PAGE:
50 ways to keep calm at Christmas

Feeling overwhelmed already? Christmas doesn’t have to be so stressful.


Basic family survival skills

Ghosts of Christmases past are lurking. People are walking on eggshells. If you don’t limit time with extended family, family may regress into familiar and scary childhood roles as though auditioning for Jeremy Kyle. If you’re dreaming of a calm Christmas, keep visits short and sweet.

Who cares what other people think? Lower your standards to a level everyone else can deal with and enjoy yourself.

Christmas is marketed as “the most wonderful time of the year” with dream presents and perfect food all consumed by colour-coordinated multi-generational families where the exhausted mother (why is it always the mother?) who is doing it all smiles beneficiently (is it the drugs?) as long as everyone (but her) is happily seated on the brand new interest-free living room suite. This is a lie. We all know it’s a lie. Yet these advertising images still make us feel like we’re not good enough. So don’t feel guilty because your Christmas Day doesn’t come straight out of a TV ad. Delegate and share the work: nobody likes to be around a martyr. Extended periods of time with family, even with alcohol (or especially with alcohol), make an escape plan essential. “Walking the dog” is a great excuse to leave the pressure cooker for a while. The dog probably will have stolen sweets so will be extra jittery, and thus needs more walks. A small child or children can be substituted.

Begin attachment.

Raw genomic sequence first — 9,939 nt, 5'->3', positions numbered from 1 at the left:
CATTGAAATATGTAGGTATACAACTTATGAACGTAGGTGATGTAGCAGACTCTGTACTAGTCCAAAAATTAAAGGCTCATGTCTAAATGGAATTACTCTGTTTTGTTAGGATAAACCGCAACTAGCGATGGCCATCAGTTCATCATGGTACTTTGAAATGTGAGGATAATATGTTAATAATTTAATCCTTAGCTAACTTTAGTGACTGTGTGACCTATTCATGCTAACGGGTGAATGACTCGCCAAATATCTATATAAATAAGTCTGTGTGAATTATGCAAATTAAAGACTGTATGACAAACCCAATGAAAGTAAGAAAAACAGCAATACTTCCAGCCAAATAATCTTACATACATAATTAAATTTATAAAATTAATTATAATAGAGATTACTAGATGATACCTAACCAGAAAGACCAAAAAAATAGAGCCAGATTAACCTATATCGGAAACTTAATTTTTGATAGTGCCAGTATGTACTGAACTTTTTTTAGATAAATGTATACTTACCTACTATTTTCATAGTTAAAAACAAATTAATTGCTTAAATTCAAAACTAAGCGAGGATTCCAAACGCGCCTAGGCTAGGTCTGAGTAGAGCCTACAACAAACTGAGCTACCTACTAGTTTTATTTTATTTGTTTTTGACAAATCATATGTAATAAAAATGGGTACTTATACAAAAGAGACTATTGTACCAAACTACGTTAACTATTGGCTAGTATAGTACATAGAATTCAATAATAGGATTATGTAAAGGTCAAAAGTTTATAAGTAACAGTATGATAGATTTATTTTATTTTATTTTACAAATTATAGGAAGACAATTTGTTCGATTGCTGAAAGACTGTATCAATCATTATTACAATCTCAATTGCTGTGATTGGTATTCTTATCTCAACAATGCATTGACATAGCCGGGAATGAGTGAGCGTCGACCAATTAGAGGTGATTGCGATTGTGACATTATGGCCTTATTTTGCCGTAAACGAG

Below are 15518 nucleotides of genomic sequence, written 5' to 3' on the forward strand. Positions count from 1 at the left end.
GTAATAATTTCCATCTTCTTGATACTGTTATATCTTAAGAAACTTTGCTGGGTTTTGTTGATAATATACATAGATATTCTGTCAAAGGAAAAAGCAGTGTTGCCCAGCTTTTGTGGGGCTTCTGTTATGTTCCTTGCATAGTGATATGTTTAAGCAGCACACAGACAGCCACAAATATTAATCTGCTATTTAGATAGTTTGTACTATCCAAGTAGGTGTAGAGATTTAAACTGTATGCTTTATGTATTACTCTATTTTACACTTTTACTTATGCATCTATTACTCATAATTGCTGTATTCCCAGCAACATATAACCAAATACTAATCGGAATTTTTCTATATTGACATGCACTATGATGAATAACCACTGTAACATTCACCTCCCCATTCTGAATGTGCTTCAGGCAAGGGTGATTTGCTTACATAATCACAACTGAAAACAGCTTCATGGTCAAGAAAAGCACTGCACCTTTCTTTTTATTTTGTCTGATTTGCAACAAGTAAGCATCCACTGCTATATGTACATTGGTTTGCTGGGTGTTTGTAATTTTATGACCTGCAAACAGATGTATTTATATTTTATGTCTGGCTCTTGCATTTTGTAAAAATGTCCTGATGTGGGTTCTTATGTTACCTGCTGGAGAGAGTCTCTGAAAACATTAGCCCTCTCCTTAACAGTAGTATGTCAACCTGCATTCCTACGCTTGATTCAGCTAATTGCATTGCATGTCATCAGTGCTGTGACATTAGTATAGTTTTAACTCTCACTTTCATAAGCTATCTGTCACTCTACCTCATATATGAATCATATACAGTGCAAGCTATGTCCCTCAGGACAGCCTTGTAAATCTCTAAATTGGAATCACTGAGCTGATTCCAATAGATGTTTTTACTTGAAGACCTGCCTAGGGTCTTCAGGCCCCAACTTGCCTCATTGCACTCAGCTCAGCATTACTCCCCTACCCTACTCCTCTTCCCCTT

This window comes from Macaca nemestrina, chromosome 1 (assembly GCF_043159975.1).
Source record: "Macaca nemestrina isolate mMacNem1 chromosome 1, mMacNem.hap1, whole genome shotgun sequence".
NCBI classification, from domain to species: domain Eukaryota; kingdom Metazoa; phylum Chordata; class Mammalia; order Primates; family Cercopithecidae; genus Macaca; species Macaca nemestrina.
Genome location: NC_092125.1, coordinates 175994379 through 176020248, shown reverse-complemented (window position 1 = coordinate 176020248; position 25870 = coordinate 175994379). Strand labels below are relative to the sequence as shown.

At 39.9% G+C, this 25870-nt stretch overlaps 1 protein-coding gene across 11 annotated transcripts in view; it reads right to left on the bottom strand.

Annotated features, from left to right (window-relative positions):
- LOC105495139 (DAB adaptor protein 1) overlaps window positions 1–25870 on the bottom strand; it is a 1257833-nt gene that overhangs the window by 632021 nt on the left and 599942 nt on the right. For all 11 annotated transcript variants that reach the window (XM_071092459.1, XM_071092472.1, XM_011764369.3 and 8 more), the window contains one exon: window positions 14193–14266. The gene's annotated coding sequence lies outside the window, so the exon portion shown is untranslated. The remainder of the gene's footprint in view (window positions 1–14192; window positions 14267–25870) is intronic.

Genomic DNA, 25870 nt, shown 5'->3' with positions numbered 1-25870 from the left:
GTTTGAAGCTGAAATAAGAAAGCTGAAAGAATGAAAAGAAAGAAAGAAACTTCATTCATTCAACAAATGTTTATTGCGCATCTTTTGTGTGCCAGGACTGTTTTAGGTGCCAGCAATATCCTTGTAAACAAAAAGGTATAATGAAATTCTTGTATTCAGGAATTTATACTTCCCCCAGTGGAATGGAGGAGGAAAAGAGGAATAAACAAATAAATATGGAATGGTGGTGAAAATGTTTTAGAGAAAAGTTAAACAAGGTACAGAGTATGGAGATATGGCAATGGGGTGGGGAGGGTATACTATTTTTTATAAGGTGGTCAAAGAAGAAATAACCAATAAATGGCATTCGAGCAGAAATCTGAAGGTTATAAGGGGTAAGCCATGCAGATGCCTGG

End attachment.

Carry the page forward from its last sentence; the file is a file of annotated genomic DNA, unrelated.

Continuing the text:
Don’t play Monopoly. Not ever. It’s worse than a Ouija Board for raising long-suppressed resentments and exposing poor character traits. If you like traditions, choose short-duration games like Snakes and Ladders and Snap. Children (and even adults) these days are rapidly losing the skills of patience, turn-taking and negotiation. Even Scrabble is too much for competitive rule-sticklers keen to settle scores going back to 1995.

Have a Christmas story book on hand for soothing lap-time with little ones.